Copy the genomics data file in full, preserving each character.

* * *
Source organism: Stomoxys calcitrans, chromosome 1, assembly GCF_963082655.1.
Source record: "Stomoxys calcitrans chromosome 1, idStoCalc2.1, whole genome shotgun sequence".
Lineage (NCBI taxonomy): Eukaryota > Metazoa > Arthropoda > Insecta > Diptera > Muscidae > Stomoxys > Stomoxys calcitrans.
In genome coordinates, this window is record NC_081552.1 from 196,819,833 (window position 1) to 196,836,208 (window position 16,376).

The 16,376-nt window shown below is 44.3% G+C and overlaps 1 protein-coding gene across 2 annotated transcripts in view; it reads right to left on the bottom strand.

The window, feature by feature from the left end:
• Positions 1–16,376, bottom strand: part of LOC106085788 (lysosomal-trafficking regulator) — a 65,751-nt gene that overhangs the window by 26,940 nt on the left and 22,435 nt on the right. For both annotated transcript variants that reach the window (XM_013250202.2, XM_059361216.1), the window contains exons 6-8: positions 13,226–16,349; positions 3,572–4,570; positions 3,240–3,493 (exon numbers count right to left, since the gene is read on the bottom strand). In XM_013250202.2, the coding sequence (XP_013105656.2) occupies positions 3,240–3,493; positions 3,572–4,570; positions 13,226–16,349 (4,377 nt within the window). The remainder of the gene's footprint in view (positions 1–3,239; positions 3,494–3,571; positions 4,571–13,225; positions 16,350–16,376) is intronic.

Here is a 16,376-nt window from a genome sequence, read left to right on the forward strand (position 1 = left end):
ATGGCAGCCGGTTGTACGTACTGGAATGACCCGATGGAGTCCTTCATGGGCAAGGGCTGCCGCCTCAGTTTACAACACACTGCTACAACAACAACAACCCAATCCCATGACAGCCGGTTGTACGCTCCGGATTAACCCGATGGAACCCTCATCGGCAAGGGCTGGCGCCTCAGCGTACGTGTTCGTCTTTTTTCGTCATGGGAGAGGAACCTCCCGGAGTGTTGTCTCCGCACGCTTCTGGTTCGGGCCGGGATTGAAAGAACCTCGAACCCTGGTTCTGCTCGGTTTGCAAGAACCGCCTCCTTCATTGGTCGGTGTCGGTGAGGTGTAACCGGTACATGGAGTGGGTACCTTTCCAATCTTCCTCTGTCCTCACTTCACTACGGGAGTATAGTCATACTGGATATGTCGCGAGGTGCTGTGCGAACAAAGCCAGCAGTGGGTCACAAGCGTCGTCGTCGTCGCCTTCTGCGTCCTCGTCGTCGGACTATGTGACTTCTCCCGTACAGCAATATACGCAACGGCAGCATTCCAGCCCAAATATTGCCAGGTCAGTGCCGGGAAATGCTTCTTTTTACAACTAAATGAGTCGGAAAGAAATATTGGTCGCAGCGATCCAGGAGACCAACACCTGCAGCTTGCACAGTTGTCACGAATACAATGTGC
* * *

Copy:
Source organism: Stomoxys calcitrans, chromosome 1, assembly GCF_963082655.1.
Source record: "Stomoxys calcitrans chromosome 1, idStoCalc2.1, whole genome shotgun sequence".
Lineage (NCBI taxonomy): Eukaryota > Metazoa > Arthropoda > Insecta > Diptera > Muscidae > Stomoxys > Stomoxys calcitrans.
In genome coordinates, this window is record NC_081552.1 from 196,819,833 (window position 1) to 196,836,208 (window position 16,376).

The 16,376-nt window shown below is 44.3% G+C and overlaps 1 protein-coding gene across 2 annotated transcripts in view; it reads right to left on the bottom strand.

The window, feature by feature from the left end:
• Positions 1–16,376, bottom strand: part of LOC106085788 (lysosomal-trafficking regulator) — a 65,751-nt gene that overhangs the window by 26,940 nt on the left and 22,435 nt on the right. For both annotated transcript variants that reach the window (XM_013250202.2, XM_059361216.1), the window contains exons 6-8: positions 13,226–16,349; positions 3,572–4,570; positions 3,240–3,493 (exon numbers count right to left, since the gene is read on the bottom strand). In XM_013250202.2, the coding sequence (XP_013105656.2) occupies positions 3,240–3,493; positions 3,572–4,570; positions 13,226–16,349 (4,377 nt within the window). The remainder of the gene's footprint in view (positions 1–3,239; positions 3,494–3,571; positions 4,571–13,225; positions 16,350–16,376) is intronic.

Here is a 16,376-nt window from a genome sequence, read left to right on the forward strand (position 1 = left end):
ATGGCAGCCGGTTGTACGTACTGGAATGACCCGATGGAGTCCTTCATGGGCAAGGGCTGCCGCCTCAGTTTACAACACACTGCTACAACAACAACAACCCAATCCCATGACAGCCGGTTGTACGCTCCGGATTAACCCGATGGAACCCTCATCGGCAAGGGCTGGCGCCTCAGCGTACGTGTTCGTCTTTTTTCGTCATGGGAGAGGAACCTCCCGGAGTGTTGTCTCCGCACGCTTCTGGTTCGGGCCGGGATTGAAAGAACCTCGAACCCTGGTTCTGCTCGGTTTGCAAGAACCGCCTCCTTCATTGGTCGGTGTCGGTGAGGTGTAACCGGTACATGGAGTGGGTACCTTTCCAATCTTCCTCTGTCCTCACTTCACTACGGGAGTATAGTCATACTGGATATGTCGCGAGGTGCTGTGCGAACAAAGCCAGCAGTGGGTCACAAGCGTCGTCGTCGTCGCCTTCTGCGTCCTCGTCGTCGGACTATGTGACTTCTCCCGTACAGCAATATACGCAACGGCAGCATTCCAGCCCAAATATTGCCAGGTCAGTGCCGGGAAATGCTTCTTTTTACAACTAAATGAGTCGGAAAGAAATATTGGTCGCAGCGATCCAGGAGACCAACACCTGCAGCTTGCACAGTTGTCACGAATACAATGTGC